Framing walls on the 2nd floor


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Old 10-22-18, 10:14 AM
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Framing walls on the 2nd floor

Hi,

I am a newbie to framing/construction, and I need advice . I am planning to add 2 rooms upstairs, but not sure if I can attach the top plates to trusses/beam at the locations specified (see photo). The highest span is 11' 1.5'', if that helps. Also, do I need to plan on a double top plate or a single one since they are not load bearing walls? Thank you for your help/advice!

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Last edited by PJmax; 10-29-18 at 05:31 PM. Reason: enlarged picture
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Old 10-23-18, 06:17 AM
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Put horizontal backing (a 2x4 laid flat) between rafters, then mount your walls to those 2x4s. That gives you backing for ceiling drywall on both sides of your walls. Double top plates aren't necessary per se but does give you better nailing for drywall.
 
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Old 10-23-18, 06:36 AM
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Don't understand your layout. What direction are the walls that will contain the doors to the 2 rooms, parallel or perpendicular to the roof rafters? Also, if there are walls parallel to the floor joists, they should set on top of the floor joist or bridging should be added between the adjacent floor joists. Are there other ridge beam supports like the one in the picture and are you planning on leaving them in place?
 
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Old 10-23-18, 09:58 AM
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Thanks for your suggestion; that makes a lot of sense. Do I need to leave some space between the insulation and the ceiling for venting, or should I frame ceiling for the rooms below the rafters?
 
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Old 10-23-18, 10:02 AM
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The door openings will be perpendicular to the rafters. Yes, I am planning to put the walls on top of the floor joists. There is only one ridge support, so is it ok for me to nail a top plate to it?
 
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Old 10-23-18, 01:41 PM
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Ventilation is above the insulation, not below. They make Styrofoam chutes for this purpose.
 
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Old 10-23-18, 04:16 PM
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Yes, I realize that. But if I put styrofoam chutes, how is the air going to move laterally? Wouldn't it be blocked by rafters' plywood insets?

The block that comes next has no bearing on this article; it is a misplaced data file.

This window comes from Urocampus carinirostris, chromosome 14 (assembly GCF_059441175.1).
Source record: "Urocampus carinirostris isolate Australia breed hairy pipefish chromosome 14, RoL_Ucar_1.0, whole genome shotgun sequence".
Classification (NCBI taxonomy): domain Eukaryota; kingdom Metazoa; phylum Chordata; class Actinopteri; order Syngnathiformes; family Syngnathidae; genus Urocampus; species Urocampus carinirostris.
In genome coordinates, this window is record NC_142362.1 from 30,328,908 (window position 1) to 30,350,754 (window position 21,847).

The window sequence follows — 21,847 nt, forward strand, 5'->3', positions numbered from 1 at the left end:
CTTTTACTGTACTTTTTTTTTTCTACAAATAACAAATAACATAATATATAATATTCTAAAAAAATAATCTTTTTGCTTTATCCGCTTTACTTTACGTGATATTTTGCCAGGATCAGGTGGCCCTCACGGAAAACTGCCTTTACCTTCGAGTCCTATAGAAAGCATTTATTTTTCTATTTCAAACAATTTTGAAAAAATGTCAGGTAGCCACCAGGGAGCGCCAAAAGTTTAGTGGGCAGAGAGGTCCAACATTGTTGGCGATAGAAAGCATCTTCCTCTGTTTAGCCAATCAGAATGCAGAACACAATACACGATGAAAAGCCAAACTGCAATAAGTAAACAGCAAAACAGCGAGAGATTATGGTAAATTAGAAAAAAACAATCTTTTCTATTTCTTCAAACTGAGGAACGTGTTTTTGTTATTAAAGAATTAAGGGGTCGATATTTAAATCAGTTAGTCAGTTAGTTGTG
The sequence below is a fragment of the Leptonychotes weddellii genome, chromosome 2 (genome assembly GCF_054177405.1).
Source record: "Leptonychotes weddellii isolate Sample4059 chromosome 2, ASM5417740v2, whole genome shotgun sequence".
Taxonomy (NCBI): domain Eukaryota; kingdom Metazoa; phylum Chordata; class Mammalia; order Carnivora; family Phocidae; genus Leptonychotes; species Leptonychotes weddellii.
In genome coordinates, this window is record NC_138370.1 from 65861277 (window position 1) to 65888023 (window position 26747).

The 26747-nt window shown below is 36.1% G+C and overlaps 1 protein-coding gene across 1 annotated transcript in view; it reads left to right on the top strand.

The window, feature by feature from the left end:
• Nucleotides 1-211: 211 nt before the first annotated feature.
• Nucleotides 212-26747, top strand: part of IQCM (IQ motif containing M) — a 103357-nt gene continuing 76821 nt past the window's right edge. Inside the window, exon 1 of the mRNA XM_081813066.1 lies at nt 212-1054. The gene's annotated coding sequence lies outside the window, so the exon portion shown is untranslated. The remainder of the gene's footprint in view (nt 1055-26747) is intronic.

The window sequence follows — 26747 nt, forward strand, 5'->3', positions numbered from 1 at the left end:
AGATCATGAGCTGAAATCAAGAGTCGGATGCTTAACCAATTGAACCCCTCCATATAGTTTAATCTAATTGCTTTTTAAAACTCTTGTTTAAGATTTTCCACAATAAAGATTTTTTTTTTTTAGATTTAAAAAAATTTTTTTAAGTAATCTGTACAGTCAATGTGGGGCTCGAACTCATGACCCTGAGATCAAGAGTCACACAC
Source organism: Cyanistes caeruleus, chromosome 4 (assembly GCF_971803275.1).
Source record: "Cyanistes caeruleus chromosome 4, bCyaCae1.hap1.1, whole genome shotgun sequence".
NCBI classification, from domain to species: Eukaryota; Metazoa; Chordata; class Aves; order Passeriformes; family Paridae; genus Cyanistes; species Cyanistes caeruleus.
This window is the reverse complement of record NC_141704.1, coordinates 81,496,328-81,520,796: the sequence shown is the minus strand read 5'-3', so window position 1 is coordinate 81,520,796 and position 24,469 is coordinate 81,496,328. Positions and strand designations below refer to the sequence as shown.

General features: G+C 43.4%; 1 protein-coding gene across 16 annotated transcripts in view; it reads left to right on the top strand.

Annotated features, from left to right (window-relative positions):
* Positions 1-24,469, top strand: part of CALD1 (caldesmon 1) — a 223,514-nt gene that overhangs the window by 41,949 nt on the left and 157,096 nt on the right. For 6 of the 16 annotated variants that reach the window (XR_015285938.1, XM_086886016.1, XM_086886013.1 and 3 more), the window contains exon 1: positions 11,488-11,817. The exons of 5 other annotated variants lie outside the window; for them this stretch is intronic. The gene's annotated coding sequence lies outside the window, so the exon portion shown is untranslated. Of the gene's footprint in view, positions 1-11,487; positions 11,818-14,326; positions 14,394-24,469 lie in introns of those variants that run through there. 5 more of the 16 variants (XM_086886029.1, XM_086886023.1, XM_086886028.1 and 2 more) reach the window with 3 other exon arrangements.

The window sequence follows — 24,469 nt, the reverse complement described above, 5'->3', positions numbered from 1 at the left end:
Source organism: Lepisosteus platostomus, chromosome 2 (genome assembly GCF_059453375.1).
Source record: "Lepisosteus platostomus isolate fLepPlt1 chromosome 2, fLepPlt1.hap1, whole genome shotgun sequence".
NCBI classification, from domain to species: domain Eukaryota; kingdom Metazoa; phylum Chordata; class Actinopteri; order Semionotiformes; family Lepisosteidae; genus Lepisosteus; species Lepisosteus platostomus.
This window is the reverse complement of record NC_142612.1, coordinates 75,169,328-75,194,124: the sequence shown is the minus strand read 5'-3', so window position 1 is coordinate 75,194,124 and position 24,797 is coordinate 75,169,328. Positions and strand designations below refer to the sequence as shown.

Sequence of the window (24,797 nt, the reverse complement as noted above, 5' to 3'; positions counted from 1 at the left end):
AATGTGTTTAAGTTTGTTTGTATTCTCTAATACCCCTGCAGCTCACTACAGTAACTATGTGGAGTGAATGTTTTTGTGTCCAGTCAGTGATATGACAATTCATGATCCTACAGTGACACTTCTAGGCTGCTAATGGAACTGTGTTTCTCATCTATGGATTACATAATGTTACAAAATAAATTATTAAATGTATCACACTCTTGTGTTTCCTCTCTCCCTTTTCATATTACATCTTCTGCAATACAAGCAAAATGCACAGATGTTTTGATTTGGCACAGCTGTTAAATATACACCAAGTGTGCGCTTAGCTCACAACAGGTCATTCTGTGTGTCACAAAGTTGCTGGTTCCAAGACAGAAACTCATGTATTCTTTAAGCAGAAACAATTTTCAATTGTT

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Old 10-23-18, 04:44 PM
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Ventilation is bottom to top in each rafter bay... not laterally!
 
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Old 10-23-18, 05:32 PM
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Still confused about your layout. I'm assuming your house is a cape cod. The second floor rooms are usually one to the right of the stairwell and one to the left. The room doors are parallel to the roof rafters and located in the walls running the width of the second floor. What is the span between opposite roof rafters at a height of 8 feet? This is the maximum width of your flat ceiling unless you make the wall height less than 8 high but high enough to trim the door frame.
 
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Old 10-23-18, 06:30 PM
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I wouldn't assume that they want a flat 8' ceiling.
 
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Old 10-24-18, 09:42 AM
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Oh, ok, I did not know that, thanks.
 
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Old 10-24-18, 10:09 AM
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beelzebob's questions

I am going to follow the attic expansion example in the picture. The highest point of the ceiling is 11 feet and some inches, and the lowest is around 6 feet. Also, I was planning on vaulted ceilings. I hope this helps.
 
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Old 10-29-18, 01:28 PM
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I have a new challenge now . How do I go about framing a "sub" ceiling if I don't want to attach insulation directly to the rafters? The rafter pitch is approx. 9 1/2 inches, and it will not accommodate both R38 insulation and baffles. So, should I install rafter ties to lower the ceiling, or frame "sub" ceiling directly underneath existing rafters. Any ideas?
 
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Old 10-29-18, 04:11 PM
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Personally, i would rip 1" or 1 1/2" or 2" foam down and make your own baffle by using the top chord of the i joists.... put the foam on that... about 1 1/2" below the roof decking. That might give you enough r value along with thinner insulation. If not then add 2x2 sleepers onto your I joists. Put your insulation on that.
 
 

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